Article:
Commonwealth Games, Glascow

The summer of 2014 was a busy one for me. Up to this point in my life I thought I had understood hard work. University (electrical engineering), fast food, service manager at a bike shop, European bike racing, and international travel with 20 bike boxes. I was wrong, so incredibly wrong that if I met my young self today, I would laugh in his face, call him a lazy sod, chug a Red Bull, throw the empty can at him and tell him to pick it up. We knew over a year previous that the Commonwealth games in Glasgow would be a big event for our team. In the world of track cycling at that time there were four big teams, teams that took the lions’ share of the medals. France, Germany, GB, and Australia. In the Commonwealth games, Australia shows up as does GB under all of its flags. Ireland (Northern), Scotland, Isle of Man, England, and all the rest. In essence, this is the largest games for competitive track cycling outside of the Olympics. Sure, the Worlds is a tough event, but Commonwealth Games is our only real test of metal before the Olympics. In addition to this event, I knew that I was moving to southern Ontario immediately after the games to get set up in our new velodrome in Milton ON. Leading into these games we held a camp in LA for a week or so. This was before our planned camp in Alkmaar Holland. Going into this camp, the riders and coaches flew from LA to Amsterdam and then shuttled to Alkmaar. I flew to Belgium to grab our van and some equipment from the service course. The trip up to Alkmaar is short, only three hours and through some agricultural countryside. Growing up in Winnipeg, this was like a weekend trip out to the grandparent’s farm in Sanford MB. From Alkmaar we ran a three-week camp on the track there. Uneventful with the exception that this was the first time in my life I got to ride a velodrome. In Winnipeg the velodrome was torn down after the Pan Am games in 99. Growing up racing road bikes in Manitoba and the mid-west US didn’t allow for a lot of track racing. From this camp, the riders and coaches once again flew to Glasgow while I took the van on the ferry from Amsterdam to Newcastle. From Newcastle I drove all the way up to Glasgow. Having not experienced the UK countryside this was an incredible experience for me. I stopped halfway up and went to see Hadrian’s wall. The wall the Romans built to fend off the Woad (Celts) in Britain. If you ever have the chance, it’s worth the trip.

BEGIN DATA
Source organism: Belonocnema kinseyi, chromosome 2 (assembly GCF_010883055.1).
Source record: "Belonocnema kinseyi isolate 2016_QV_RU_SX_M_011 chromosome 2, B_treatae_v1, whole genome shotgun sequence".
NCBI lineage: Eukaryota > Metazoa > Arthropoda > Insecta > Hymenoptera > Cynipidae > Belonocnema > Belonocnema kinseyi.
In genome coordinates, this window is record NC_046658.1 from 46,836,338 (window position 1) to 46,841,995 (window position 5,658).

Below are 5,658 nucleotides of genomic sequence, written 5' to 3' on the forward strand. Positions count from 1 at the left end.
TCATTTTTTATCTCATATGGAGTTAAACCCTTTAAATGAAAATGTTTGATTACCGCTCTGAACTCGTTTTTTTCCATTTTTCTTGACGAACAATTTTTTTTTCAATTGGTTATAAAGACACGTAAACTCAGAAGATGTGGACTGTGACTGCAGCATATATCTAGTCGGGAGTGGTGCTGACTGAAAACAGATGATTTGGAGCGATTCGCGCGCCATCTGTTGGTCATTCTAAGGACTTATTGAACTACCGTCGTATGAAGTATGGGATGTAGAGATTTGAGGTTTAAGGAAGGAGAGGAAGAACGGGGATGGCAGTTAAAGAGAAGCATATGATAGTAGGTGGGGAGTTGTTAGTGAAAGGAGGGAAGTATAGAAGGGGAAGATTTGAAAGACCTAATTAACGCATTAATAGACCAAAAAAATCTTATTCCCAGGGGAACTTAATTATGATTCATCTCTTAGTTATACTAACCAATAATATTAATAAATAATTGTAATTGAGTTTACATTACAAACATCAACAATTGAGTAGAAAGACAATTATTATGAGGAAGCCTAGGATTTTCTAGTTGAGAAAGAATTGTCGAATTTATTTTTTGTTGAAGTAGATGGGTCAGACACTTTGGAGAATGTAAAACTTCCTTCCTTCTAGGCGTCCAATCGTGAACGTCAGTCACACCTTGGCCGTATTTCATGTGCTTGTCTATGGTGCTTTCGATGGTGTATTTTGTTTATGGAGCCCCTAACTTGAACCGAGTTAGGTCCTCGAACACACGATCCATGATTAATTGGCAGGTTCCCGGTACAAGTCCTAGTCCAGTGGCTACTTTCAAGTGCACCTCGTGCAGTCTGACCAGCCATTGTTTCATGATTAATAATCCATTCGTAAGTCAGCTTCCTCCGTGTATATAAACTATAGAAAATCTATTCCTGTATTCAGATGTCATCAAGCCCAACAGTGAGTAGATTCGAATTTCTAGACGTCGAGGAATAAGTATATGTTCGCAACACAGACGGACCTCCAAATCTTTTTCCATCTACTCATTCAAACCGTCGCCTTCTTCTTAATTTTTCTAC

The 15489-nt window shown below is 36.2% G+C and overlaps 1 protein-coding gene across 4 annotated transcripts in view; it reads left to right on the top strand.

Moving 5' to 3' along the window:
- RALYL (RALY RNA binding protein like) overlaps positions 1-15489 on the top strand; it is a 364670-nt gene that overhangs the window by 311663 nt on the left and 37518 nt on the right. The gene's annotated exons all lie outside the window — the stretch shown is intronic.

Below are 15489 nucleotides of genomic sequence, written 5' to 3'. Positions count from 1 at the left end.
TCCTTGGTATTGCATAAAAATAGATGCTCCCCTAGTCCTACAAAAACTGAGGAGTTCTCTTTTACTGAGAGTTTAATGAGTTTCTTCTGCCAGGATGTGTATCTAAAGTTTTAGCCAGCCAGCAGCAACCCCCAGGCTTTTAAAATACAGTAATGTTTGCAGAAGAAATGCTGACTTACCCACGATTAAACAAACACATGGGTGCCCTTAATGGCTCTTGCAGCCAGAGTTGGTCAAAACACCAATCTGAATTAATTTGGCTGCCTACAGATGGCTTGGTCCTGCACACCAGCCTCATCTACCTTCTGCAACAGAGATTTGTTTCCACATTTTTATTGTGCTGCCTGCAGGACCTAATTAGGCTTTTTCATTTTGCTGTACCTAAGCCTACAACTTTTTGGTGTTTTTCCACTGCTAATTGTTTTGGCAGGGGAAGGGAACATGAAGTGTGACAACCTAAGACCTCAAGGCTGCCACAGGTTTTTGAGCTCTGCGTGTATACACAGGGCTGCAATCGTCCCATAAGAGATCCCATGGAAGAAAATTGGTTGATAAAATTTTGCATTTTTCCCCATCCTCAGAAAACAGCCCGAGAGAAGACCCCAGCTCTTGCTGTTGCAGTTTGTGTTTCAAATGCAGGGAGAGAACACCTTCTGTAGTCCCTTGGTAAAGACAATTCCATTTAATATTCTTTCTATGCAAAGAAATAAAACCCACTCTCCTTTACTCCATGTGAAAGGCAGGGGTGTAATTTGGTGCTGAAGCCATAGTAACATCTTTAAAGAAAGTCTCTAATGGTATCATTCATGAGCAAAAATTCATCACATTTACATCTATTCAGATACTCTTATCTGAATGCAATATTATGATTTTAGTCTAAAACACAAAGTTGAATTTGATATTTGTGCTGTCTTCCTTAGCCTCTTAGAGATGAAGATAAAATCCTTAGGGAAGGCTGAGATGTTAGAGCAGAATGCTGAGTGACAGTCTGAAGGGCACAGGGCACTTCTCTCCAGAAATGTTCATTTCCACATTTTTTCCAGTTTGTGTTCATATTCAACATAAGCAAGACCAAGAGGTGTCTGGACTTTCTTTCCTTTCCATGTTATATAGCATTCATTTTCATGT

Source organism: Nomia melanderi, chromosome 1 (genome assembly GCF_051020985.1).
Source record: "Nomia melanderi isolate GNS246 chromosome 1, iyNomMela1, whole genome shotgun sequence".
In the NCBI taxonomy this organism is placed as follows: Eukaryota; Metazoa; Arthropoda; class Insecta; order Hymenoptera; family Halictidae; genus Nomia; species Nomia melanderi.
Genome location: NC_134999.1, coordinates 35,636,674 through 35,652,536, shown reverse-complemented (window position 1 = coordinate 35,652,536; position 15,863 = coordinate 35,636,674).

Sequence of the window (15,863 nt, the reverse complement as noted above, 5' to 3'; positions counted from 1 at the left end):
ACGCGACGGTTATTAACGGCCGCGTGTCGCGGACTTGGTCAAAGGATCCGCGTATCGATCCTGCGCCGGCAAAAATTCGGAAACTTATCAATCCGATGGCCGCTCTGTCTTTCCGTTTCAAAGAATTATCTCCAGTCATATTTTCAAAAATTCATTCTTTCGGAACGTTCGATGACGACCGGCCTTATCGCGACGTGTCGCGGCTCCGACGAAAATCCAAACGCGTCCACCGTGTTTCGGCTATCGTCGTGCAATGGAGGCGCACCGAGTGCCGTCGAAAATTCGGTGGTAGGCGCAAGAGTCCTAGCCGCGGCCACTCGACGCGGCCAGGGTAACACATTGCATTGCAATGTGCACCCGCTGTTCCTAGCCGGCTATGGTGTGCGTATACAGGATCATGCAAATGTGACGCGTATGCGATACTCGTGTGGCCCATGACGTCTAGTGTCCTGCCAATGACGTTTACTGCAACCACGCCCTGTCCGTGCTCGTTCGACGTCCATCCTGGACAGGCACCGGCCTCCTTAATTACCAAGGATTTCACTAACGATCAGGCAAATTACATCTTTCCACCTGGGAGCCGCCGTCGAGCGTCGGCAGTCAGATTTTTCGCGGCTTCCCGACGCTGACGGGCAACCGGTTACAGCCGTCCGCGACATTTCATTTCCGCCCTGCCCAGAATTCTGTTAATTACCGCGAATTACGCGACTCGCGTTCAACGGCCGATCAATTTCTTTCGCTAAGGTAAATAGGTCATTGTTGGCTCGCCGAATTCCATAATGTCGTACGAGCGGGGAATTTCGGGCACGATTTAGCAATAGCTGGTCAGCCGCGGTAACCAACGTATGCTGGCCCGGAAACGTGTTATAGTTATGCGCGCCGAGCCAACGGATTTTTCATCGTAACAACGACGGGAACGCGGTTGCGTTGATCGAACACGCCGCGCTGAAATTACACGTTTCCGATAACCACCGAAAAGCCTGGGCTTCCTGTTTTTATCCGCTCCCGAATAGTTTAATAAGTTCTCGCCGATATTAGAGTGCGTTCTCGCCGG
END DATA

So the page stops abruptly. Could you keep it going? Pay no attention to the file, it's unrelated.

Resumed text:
Arriving in Glasgow I learned immediately a harsh lesson. Secure your gear!

We were set up in condos for accommodation. This is a classic strategy of any multi-sport games. Get a bid in, get government funding for the bid, build condos for accommodation. Sell the condos after the games and recoup some funds. These condos were lovely and built in a large complex, every country was represented here, and there was security in and out of this complex. Believing that we had a level of security, I foolishly left a pile of wheels outside of our team condos and went to lunch. An hour later the wheels were gone. Someone, from some team in the commonwealth stole all our road wheels for the road races. I never recovered these wheels, we borrowed wheels from the brits for the road race, and I learned a valuable lesson in cycling. Only trust your friends.

I have gone on long enough here, and plenty more to say about my years leading into Rio 2016 and our challenges qualifying for it. Two serious life changing crashes, success and heartbreak, What it really means to be tired. Part 2 will need to continue.